© 2024
Virginia's Public Radio
Play Live Radio
Next Up:
0:00 0:00
Available On Air Stations

Groups Demand More Protection for Prisoners

Nearly 7,800 inmates in state prisons have come down with COVID-19. Fifty of them and two staff members have died, and advocates are demanding the governor release more people who are at high risk of death from the virus.

When COVID-19 was first reported at the Buckingham Correctional Center, 52-year-old Charles Zellers knew he was in trouble.  He had high blood pressure and was overweight – two big risk factors for a deadly case of the disease.  On March 26 he was exposed to an infected prison guard.  On June 4th he was taken by ambulance to VCU’s Medical Center.  “I couldn’t breathe.  I needed somebody to come and get me with a wheelchair,"  he recalls. "The medical report says that I was admitted for respiratory failure and septic shock secondary to COVID-19.”

Zellers would spend the next three months in the hospital with many weeks of intensive care and time on a respirator.  The tests and procedures seemed endless.

“I was given many chest x-rays, several CT scans, two injections in my stomach per day, and they had stuck me so many times to draw blood that my veins were hiding from them.”

And that was followed by weeks of physical therapy.

“At the time when I came out of the ICU I couldn’t walk, I couldn’t stand, didn’t have any strength.”

He then spent two more months at Southahmpton Memorial Hospital, and while Medicaid covered a fair amount of prisoner care, the last six months of the year cost the Department of Corrections more than $7 million in hospital bills alone. 

The American Civil Liberties Union of Virginia says some of the pain and expense could have been avoided if the state had followed through on promises to release people who pose no threat to public safety and were supposed to get out within a year.  Jenny Glass speaks for the ACLU.

“People who are incarcerated in Virginia at 7.6 times more likely to get infected with COVID-19 and 3.1 times more likely to die from the virus," she explains.

When her group sued the Department of Corrections, officials promised to speed up review of inmates eligible for early release and those who had requested pardons.

“VADOC has been incredibly slow in reviewing and granting early release to people.  On a good week about 40 people may get approved, on a bad one that number is as low as six people," Glass says. "Governor Northam also had the power to grant clemency to people through a conditional pardon, but he has not released any data about his progress, because his administration has claimed executive privilege.”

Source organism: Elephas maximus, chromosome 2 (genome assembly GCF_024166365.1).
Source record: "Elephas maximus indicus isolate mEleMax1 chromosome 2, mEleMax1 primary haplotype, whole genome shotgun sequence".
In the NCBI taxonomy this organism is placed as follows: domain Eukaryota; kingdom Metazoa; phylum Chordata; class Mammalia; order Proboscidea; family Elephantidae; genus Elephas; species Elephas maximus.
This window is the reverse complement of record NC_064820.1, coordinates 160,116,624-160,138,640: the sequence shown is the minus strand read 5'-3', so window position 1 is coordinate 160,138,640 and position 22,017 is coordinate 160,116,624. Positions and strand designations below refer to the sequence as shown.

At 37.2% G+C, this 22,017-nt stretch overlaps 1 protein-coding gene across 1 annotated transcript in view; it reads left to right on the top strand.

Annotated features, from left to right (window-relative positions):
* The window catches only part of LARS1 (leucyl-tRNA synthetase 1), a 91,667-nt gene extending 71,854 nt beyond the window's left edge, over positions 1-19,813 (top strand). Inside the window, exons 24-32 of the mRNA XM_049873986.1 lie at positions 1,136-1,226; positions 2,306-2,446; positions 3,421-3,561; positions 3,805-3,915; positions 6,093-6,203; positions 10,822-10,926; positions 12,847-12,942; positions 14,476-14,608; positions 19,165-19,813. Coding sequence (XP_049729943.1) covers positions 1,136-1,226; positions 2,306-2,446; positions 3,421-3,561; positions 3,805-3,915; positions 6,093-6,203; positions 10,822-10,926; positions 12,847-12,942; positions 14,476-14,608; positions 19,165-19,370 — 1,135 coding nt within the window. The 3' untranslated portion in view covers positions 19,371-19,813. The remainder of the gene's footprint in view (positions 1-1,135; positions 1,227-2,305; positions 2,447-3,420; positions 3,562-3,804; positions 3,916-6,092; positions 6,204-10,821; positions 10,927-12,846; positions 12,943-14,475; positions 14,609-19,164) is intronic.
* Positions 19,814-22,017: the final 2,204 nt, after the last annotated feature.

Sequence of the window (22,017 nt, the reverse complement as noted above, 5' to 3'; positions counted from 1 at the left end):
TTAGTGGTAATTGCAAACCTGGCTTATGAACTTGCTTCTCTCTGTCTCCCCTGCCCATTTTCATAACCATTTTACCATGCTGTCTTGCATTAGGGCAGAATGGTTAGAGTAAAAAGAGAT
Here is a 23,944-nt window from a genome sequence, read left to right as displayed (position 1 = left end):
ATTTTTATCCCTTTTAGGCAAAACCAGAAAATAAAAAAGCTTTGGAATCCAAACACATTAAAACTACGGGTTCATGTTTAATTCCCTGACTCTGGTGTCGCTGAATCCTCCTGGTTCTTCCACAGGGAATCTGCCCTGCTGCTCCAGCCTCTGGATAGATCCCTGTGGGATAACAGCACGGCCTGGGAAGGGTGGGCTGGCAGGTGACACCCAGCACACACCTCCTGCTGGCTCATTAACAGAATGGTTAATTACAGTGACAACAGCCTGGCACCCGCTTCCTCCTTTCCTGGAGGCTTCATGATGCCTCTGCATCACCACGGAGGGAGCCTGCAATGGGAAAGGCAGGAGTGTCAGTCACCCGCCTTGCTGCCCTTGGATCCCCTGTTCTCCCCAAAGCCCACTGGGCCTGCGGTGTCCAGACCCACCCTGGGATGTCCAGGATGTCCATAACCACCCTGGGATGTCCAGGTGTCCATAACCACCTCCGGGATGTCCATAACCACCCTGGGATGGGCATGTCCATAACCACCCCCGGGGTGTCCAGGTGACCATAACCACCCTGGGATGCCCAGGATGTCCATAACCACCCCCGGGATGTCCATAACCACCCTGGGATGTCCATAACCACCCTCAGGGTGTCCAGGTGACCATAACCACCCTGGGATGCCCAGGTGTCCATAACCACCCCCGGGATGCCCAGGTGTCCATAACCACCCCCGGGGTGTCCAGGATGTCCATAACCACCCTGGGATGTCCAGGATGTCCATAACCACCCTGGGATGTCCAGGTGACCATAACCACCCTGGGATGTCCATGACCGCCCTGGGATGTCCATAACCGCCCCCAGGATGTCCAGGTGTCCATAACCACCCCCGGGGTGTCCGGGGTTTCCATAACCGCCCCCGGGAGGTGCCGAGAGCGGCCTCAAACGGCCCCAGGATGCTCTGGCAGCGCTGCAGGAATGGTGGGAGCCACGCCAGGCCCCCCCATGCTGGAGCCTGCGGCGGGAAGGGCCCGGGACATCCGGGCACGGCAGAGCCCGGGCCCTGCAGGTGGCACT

Richard Walker with Bridging the Gap in Virginia -- a coalition that advocates for prisoners – says the state has promised to vaccinate inmates soon, but so far only sick and elderly residents of the Deerfield Correctional Center have been inoculated.

“People who are incarcerated were not sentenced to die in custody because of COVID-19, and the lack of actions from Virginia leaders.  They are rightly scared and deserve to be protected from this pandemic just like everyone else.”

The group plans a caravan protest Saturday at noon in Richmond.  They’ll leave from the Supreme Flea Market’s parking lot, drive past the city jail and the Capitol to show support for release of more prisoners and prompt inoculation of those left behind.  Among them Charles Zellers now suffers scarring of the lungs and painful nerve damage.

“You know they had four men die here from the COVID. Who’s being held accountable?" he asks. "If it hadn’t come into the institution we wouldn’t have caught it.  Those four men wouldn’t be dead right now, and I wouldn’t be disabled for the rest of my life.”

For the last 20 years, Zellers has had a perfect prison record, learned two trades, earned his GED and took self-improvement courses.  He’s also taken responsibility for the death of a child in his custody, but the state has refused him parole, and the governor has not responded to his request for a conditional pardon. 

Sandy Hausman is Radio IQ's Charlottesville Bureau Chief